• Sun
  • Dec 28, 2014
  • Updated: 8:15am
NewsHong Kong

Hong Kong heritage policy a failure of historic proportions

The inadequacy of heritage policy is highlighted again by plight of unique grade-1 listed walled village

PUBLISHED : Thursday, 25 April, 2013, 12:00am
UPDATED : Thursday, 25 April, 2013, 10:34am

Hong Kong's unique, 500-year-old walled village of Kat Hing Wai now features a concrete ditch rather than a moat and has only about 20 old houses left - three years after being given a grade-one historic status.

The sorry state of the Yuen Long village again illustrates the need for the government to consider more forceful measures for conservation, and it follows the failure of a report on conservation policy to address the issue.

The report, carried out for the government by consultancy GHK and released on Tuesday, does suggest setting up a HK$900 million heritage trust. However, it would not be expected to buy up privately owned heritage buildings, at least in its early years.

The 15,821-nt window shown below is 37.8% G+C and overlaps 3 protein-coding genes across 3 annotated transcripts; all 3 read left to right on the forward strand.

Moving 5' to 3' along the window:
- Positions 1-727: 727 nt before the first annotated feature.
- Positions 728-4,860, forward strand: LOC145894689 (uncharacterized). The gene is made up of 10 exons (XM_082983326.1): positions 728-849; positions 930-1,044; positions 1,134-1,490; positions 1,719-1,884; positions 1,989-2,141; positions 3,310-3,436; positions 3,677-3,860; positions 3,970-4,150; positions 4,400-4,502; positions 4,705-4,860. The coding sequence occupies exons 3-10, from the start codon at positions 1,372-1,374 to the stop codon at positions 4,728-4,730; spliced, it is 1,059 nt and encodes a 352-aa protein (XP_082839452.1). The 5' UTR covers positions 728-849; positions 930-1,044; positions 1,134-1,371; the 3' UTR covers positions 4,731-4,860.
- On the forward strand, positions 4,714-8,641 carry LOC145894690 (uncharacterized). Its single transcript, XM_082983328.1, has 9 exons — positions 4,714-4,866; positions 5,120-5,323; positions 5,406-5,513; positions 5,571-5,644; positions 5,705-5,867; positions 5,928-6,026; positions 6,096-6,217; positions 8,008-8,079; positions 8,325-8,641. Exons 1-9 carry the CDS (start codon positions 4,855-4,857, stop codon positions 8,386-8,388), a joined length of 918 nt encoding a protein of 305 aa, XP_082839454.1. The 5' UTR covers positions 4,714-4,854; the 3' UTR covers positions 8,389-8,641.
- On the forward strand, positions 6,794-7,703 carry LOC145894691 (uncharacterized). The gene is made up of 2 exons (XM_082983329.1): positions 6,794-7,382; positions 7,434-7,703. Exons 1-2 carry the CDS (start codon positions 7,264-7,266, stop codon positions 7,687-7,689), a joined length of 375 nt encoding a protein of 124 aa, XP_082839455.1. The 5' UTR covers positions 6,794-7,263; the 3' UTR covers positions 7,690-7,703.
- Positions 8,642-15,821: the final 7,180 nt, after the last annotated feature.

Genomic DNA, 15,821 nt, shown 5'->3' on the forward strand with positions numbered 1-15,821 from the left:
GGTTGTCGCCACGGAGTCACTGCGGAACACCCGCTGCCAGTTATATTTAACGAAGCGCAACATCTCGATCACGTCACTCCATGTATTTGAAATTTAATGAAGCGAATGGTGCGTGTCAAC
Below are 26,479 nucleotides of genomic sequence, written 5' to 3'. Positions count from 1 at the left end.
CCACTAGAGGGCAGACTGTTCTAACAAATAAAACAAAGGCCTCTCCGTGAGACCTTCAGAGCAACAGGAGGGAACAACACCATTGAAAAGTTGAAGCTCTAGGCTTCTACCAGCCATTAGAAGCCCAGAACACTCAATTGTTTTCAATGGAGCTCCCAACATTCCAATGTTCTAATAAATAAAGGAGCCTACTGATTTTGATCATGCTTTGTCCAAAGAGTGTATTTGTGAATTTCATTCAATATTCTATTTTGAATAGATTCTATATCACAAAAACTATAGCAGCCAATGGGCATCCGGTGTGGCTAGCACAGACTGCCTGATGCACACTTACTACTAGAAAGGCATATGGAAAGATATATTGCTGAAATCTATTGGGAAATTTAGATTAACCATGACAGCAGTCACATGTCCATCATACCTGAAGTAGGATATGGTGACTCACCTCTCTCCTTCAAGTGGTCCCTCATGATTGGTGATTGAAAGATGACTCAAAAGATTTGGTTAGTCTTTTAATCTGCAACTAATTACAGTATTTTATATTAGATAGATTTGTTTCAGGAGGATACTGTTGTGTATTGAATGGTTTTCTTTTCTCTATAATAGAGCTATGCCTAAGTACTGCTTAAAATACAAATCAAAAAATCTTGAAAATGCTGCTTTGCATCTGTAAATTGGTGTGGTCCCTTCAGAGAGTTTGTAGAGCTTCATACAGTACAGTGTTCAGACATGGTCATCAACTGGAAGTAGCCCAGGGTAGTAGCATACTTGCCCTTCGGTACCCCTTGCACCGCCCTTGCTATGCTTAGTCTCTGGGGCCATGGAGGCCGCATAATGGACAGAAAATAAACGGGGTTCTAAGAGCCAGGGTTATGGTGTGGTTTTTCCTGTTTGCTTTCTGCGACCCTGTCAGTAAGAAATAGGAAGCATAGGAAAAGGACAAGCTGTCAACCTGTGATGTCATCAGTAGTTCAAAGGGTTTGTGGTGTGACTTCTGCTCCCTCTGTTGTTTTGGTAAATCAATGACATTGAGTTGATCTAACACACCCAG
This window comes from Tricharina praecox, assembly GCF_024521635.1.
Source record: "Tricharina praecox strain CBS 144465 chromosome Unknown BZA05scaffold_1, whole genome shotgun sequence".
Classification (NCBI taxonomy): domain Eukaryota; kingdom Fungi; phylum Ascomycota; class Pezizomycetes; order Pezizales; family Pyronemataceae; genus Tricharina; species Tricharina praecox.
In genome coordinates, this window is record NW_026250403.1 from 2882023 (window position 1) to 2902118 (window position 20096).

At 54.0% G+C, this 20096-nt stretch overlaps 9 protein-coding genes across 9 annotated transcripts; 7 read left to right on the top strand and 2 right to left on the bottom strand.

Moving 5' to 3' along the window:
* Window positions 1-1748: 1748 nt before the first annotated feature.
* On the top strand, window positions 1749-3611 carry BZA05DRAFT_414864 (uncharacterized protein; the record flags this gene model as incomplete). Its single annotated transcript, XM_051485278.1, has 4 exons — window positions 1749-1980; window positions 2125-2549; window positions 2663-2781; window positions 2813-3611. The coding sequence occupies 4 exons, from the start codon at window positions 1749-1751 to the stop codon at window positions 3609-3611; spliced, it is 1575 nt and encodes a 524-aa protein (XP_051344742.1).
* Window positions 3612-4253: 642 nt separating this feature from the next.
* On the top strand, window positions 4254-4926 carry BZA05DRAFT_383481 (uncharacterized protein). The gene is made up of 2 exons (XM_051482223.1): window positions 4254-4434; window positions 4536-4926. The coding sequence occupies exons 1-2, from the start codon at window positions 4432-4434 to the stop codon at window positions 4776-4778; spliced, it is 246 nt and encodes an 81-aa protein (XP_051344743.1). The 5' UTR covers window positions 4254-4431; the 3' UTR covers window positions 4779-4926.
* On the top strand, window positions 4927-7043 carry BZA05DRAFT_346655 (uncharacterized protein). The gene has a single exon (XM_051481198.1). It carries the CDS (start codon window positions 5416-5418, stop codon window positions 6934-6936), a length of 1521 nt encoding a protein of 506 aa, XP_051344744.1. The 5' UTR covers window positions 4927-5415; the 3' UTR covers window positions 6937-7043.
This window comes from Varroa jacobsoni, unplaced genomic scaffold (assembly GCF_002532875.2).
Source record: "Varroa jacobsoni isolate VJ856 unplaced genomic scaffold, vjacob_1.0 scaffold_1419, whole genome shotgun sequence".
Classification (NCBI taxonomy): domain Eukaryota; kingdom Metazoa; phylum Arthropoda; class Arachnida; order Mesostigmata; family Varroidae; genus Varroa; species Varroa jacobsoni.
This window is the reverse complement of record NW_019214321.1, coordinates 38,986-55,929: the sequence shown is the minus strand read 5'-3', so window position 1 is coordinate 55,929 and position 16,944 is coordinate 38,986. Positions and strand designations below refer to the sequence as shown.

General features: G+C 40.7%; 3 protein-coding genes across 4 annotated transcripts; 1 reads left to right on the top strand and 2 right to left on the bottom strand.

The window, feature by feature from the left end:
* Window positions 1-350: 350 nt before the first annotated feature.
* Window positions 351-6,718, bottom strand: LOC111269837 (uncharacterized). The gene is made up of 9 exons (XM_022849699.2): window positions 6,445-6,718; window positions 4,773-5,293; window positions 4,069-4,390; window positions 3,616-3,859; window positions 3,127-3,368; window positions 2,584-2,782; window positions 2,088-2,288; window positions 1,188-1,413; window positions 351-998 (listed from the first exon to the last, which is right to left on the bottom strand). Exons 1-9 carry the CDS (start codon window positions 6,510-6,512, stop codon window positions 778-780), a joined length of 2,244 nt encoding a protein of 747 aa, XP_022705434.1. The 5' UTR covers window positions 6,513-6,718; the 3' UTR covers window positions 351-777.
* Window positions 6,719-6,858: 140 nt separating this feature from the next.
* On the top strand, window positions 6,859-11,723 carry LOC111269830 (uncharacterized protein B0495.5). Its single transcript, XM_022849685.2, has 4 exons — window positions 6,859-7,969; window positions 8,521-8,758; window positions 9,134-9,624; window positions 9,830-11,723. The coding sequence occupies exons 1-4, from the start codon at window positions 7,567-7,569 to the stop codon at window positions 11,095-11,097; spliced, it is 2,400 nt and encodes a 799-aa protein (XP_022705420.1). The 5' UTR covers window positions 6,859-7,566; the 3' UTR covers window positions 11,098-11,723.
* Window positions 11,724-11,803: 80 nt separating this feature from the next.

Because the Kat Hing Wai grading - given to sites of "outstanding merits of which every effort should be made to preserve if possible" - covers only the wall, the four watchtowers, the gates and a shrine, the village inside has lost much of its atmosphere.

And some villagers would like the grading removed as it stands in the way of redevelopment.

Most of the 150 houses left in the village are modern, redeveloped in the past few decades. Only 21 of the old grey-brick houses are intact.